Sunday, October 28, 2007
It takes a fair amount of time for growing pains to get worked out when expansion comes to professional sports. The athlete pool is diluted and sometimes importing players from other countries fills the void. Baseball has Japan and Latin America to draw from, hockey has Europe and soccer has the whole world. These imports remind us that there is plenty of opportunity to hone athletic skill outside of the United States.
The medical world is slowly realizing that the US is running out of doctors and a real shortage is looming. Within a dozen years, there is the potential need for 200,000 more physicians and the training may not be available for those docs in this country. While medical schools are increasing enrollment and 15 new schools of medicine and osteopathy have opened, those newly minted MDs may not have a place to get their graduate training.
Not so long ago, the standard training to become a practicing doctor was four years of medical school to get the MD degree, then a year of internship if successfully completed, let the new doc apply for a license to practice medicine in a state. That year of internship was spent in a hospital rotating through the different specialties of medicine. While that was the minimum requirement, many docs continued to specialty training in residency programs from 3-10 years or more in length and became specialists like pediatricians, anesthesiologists and neurosurgeons.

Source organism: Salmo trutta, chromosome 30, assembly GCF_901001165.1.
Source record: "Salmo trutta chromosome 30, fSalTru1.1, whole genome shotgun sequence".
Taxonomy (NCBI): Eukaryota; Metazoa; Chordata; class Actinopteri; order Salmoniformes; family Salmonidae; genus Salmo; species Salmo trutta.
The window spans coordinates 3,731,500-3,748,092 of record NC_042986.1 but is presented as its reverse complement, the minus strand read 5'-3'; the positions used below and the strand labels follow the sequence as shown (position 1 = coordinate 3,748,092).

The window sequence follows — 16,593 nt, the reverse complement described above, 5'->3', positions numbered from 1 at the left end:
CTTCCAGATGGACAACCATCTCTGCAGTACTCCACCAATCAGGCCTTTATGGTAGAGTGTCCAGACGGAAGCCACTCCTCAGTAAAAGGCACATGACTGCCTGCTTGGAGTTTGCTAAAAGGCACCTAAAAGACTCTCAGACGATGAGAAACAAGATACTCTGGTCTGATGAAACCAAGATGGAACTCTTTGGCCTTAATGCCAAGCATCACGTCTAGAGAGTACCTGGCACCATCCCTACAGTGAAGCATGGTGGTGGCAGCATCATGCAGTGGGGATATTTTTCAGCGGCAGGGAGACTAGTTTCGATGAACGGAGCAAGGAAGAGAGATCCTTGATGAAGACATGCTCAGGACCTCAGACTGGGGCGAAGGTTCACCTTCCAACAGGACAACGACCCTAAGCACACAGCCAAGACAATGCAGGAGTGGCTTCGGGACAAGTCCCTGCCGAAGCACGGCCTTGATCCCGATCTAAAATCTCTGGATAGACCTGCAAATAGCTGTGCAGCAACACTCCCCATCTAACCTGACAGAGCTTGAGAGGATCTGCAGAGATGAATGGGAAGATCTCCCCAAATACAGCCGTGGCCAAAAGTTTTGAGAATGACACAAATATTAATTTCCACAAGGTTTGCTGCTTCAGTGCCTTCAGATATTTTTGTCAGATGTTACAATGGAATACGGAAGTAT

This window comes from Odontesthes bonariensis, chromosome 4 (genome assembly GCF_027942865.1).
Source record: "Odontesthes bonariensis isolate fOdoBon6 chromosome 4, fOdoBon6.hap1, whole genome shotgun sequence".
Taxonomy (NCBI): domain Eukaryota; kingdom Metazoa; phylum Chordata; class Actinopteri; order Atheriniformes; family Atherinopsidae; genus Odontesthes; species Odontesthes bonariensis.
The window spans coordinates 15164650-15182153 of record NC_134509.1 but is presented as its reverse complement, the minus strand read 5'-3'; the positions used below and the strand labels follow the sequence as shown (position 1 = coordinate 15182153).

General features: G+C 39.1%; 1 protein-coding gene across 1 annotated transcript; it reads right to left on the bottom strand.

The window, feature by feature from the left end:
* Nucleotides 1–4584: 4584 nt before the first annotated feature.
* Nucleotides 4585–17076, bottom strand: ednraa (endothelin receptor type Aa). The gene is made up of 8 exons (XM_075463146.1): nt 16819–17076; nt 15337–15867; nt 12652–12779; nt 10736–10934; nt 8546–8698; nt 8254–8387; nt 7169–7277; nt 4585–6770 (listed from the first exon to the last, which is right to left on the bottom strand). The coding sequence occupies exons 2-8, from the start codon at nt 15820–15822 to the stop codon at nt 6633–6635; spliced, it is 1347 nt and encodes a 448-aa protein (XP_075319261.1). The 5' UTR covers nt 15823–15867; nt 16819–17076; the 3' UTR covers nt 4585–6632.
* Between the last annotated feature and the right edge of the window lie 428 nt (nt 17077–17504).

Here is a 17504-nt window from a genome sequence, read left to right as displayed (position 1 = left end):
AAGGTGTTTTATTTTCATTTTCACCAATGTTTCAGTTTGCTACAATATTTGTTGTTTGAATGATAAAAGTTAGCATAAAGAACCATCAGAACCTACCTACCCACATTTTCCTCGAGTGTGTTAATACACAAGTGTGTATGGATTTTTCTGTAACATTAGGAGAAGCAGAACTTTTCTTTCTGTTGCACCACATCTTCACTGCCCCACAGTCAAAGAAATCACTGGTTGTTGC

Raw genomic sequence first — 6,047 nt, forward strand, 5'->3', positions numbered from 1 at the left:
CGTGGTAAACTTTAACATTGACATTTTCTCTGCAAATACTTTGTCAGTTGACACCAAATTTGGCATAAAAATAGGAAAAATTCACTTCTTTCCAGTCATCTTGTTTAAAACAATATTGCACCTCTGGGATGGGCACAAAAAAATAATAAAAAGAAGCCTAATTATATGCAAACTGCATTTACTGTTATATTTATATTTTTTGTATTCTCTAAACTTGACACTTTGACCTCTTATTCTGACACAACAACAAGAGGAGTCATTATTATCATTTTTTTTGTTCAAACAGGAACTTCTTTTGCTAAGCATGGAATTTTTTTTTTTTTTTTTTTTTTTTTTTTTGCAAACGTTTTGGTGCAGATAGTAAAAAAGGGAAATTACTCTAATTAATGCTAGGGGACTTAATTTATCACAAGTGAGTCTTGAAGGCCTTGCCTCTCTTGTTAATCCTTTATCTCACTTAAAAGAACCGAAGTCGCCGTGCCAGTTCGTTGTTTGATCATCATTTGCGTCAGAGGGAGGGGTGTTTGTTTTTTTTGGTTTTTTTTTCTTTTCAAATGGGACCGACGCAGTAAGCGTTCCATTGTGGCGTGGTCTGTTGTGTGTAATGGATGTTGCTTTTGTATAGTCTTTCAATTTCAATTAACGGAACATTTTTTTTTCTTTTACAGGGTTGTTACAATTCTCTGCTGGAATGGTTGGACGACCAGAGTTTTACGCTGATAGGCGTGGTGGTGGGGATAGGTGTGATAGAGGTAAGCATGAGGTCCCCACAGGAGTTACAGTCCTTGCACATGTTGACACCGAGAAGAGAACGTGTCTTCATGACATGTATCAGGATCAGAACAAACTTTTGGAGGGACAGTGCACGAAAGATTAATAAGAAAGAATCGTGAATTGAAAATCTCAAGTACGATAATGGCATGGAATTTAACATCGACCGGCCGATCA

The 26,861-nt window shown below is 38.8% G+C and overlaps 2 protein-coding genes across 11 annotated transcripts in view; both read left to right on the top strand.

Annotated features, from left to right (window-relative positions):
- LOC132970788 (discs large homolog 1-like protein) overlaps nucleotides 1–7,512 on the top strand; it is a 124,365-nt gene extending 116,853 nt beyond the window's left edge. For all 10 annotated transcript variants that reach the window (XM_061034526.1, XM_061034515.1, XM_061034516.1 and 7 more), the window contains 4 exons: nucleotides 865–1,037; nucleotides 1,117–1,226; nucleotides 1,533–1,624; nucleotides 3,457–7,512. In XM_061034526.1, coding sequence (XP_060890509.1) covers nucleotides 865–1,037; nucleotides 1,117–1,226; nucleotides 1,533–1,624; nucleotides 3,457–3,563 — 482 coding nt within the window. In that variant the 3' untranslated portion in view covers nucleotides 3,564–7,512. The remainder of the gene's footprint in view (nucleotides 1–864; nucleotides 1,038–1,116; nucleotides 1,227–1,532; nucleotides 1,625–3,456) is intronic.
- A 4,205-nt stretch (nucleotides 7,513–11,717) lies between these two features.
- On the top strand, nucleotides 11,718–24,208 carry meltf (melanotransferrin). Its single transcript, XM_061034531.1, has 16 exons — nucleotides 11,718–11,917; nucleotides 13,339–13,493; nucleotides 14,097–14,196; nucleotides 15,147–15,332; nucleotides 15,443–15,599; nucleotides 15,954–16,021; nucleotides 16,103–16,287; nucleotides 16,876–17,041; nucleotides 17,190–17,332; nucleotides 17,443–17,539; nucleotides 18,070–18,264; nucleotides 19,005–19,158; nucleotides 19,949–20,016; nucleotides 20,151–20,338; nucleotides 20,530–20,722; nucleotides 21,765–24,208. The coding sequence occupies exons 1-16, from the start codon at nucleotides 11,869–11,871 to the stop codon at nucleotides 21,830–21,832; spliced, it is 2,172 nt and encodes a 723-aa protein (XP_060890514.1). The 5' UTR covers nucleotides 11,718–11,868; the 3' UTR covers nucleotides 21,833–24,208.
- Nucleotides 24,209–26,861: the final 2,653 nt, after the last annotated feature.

Times change and almost all physicians take a minimum of three year of postgraduate training prior to entering the primary care specialties of family practice and internal medicine. The depth of knowledge required has grown so much that there is pressure to add another year to that minimum.
The growth of postgraduate training for doctors is a certainty, but the question becomes “who will pay for it?” Medicare is the backbone of the training budget with private foundations kicking in the rest, but should a few thousand new docs need to be trained every year, the money to do so is presently lacking. The cost of a resident is more than just the salary. A first year resident out of medical school may make close to $50,000 (not bad except for the average doc graduates with $100K in student loans) but these people need to be taught, so there is the cost of the education programs including faculty and support staff. The math says it will cost billions extra each year to rebuild the medical supply.
The alternative is to look to the rest of the world and import doctors from other countries. For the past two decades, as the population in the country grew, medical schools did not increase enrollment. The needs were filled by foreign born docs. But as the rest of the world’s living conditions and economies improve, the United States finds itself in competition with other first world countries for a finite number of doctors. There is also the ethical issue as to whether doctors trained in Africa and Asia should be lured away from the needs that their home countries may have, instead of providing training, support and infrastructure to increase the medical presence in third world countries.
There is no doubt that free agency in sport has allowed athletes to cross international borders and help shore up teams in the US leagues. Instead of home grown, it has been easier and cheaper to find that talent elsewhere. It’s a little harder in medicine. A good nurse takes four or more years, a good doc more than 10. Hard to make a run for a pennant when your starters are a decade away.